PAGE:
My daughter has always been magic. A preschool teacher once sent home a note saying she had spent most of playtime staring out the window looking for fairies. From the ages of two until five, she insisted she was followed around by a team of baby chickies, who in turns would get stuck in the door of the car or left behind at the grocery store. And more than once, I had to turn the car around to find them. Opening the door to let the wind and imagination in and set things all right once again.
Two years ago, she stood in the checkout aisle of Target reading the covers of Christmas themed magazines. One had a headline that bragged, “How to create Santa’s magic for your children!”
I watched my daughter silently mouth out the words of the headlines. Then, she turned to me in a cold fury. “It’s all made up?! Moms just make this all up?”
I told her we did it. It was a vast conspiracy to create magic for kids in a world that is often cold and brutal and unmagical. “I still want to believe for another two years,” she told me. I said she was more than welcome.
And she is more than welcome. Magic is the parenting tool I understand the most. Together, my kids and I create little houses for fairies in our backyard. We read books together almost every night and enter into the worlds of E. Nesbitt, Laura Ingalls Wilder, and JK Rowling. But two years is up and the magic is disappearing. The fairy that once visited her almost nightly, leaving notes, and gifts and reassurances for her during some hard days, has slowly ceased to be summoned. Santa is now a concept she tolerates for her little brother, who only seems to buy in because he feels presents are at stake.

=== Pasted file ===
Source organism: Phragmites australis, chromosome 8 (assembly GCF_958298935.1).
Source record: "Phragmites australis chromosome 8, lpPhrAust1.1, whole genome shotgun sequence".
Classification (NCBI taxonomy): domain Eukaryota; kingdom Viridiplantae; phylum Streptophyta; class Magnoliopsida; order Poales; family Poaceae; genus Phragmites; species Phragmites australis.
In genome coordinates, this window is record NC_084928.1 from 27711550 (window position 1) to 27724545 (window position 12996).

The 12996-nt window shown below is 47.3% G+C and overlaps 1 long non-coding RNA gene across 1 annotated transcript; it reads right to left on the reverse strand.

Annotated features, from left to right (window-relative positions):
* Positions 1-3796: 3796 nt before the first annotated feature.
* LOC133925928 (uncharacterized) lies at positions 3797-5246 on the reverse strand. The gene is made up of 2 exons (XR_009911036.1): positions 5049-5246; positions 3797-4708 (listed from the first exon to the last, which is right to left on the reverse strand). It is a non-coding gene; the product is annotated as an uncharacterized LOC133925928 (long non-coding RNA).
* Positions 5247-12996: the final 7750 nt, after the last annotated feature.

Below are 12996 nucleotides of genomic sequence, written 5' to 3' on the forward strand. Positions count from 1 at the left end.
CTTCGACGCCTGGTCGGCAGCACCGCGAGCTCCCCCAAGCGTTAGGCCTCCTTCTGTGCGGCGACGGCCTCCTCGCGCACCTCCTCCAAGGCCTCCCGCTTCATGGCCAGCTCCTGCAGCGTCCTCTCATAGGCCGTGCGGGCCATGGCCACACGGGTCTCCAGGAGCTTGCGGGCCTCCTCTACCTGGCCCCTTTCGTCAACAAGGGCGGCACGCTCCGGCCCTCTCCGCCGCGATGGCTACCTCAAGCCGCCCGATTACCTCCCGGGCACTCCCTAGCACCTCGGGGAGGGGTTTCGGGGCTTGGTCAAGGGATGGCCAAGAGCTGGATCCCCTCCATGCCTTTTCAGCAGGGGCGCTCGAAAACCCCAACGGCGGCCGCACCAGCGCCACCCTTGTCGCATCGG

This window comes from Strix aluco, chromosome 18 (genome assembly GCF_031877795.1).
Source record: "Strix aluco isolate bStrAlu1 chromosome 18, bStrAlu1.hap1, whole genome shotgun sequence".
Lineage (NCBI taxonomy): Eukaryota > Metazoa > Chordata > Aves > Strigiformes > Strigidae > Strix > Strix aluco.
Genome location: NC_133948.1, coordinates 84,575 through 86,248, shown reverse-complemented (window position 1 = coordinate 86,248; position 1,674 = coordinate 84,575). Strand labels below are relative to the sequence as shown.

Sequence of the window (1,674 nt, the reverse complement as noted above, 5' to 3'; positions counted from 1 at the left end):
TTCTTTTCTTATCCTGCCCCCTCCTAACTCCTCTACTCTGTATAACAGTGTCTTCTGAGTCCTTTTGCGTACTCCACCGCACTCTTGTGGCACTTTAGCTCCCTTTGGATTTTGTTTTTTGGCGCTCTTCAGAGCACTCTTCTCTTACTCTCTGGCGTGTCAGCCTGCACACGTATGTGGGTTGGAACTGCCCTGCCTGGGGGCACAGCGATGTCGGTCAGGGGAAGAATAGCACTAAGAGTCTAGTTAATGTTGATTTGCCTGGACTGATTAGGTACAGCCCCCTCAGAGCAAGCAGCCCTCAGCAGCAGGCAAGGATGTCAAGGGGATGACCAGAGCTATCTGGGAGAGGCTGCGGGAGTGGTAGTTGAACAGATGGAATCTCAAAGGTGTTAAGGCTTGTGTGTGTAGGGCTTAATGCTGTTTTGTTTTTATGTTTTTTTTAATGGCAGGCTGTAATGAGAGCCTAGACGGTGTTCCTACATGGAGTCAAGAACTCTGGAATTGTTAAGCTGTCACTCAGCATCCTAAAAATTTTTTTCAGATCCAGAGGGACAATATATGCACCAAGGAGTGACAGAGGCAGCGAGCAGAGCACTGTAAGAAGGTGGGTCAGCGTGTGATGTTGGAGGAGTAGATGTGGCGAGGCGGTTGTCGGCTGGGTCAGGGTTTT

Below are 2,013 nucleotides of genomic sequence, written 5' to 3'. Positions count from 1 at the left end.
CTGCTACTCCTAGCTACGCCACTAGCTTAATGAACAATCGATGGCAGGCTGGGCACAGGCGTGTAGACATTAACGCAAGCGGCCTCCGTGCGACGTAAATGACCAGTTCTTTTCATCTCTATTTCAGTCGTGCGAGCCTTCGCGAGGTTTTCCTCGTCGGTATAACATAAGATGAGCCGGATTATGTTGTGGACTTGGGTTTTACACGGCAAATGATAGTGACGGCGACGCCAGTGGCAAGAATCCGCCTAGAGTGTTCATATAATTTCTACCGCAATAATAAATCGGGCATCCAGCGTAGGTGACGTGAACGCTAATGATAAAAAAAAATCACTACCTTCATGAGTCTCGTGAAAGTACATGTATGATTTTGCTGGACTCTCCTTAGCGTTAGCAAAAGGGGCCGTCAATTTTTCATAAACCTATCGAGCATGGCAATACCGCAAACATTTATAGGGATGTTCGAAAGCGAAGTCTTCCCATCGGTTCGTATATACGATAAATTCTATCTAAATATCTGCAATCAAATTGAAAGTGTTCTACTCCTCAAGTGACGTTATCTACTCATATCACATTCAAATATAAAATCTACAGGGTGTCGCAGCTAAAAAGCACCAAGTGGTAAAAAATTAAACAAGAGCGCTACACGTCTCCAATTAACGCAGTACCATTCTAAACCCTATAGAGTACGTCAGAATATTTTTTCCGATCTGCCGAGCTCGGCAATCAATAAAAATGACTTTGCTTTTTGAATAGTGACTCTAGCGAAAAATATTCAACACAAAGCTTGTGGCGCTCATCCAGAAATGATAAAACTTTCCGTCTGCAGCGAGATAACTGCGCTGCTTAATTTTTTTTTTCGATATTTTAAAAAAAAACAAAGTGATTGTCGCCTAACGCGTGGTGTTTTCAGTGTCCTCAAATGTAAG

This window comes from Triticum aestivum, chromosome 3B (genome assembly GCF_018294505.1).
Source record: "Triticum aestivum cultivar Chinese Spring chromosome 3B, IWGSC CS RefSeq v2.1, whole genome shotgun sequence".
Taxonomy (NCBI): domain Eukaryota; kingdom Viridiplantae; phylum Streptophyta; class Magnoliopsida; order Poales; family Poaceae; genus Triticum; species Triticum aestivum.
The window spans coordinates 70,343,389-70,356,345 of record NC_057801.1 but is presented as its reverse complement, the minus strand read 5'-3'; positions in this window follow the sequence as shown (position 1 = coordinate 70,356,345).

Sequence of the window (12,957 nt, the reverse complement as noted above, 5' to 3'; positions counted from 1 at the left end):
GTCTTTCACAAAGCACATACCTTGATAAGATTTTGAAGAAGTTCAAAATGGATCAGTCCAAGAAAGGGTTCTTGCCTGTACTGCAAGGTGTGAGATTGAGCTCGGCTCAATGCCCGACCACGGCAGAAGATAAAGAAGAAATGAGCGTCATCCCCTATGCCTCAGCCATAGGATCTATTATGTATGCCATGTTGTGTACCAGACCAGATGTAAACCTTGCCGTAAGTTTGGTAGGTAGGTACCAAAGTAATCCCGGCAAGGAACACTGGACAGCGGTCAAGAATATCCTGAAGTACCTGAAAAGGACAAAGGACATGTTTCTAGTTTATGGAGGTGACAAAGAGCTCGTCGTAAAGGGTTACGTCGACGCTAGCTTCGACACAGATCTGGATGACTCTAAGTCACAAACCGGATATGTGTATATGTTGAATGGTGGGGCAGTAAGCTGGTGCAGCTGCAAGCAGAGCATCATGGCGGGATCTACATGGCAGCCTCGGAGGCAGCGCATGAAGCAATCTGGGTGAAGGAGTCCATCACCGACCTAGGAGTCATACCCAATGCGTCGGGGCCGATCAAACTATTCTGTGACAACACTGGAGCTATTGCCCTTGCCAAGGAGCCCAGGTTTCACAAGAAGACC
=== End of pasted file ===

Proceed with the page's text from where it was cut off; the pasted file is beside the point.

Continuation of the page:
And I’m afraid of this new world of parenting, without baby chickies, without Ella the fairy, without amulets and swords that carry the power to enact justice. The world is a stupid and brutal place without magic. This year I got bomb threats and rape threats. The president is violating the constitution and children are dying in camps on our border, on our watch. I need the fables to help make it all make sense, because, if I am honest, it doesn’t really.
I’ve been thinking a lot this year about stories. About why we tell them and why we write them. And why they are necessary. In his defense of stories, GK Chesterton wrote, “Fairy tales do not tell children the dragons exist. Children already know that dragons exist. Fairy tales tell children the dragons can be killed.”
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On December 6, after learning about St. Nicholas Day, my daughter put her shoe on the front porch. This is not a tradition we have and I asked her why she did it if she didn’t even believe in Santa anyway. She shrugged. “It’s okay, I just have hope.” I have a stash of reserve candy. The shoe was filled.
We need stories to see the world both as it is and how it can be better.
Last November, I stood next to a different little girl in a different state. I was writing a story about her father, who is a violent man, who led a racist rally where someone was killed. This littler girl and I stood on the shore of a lake and she told me about all the monsters and dinosaurs that lived beneath the water. She said she was afraid of them. I told her maybe they were nice, but she shook her head. They were bad, she said.
So, instead, I told her a story about a little girl who fought those monsters and won.
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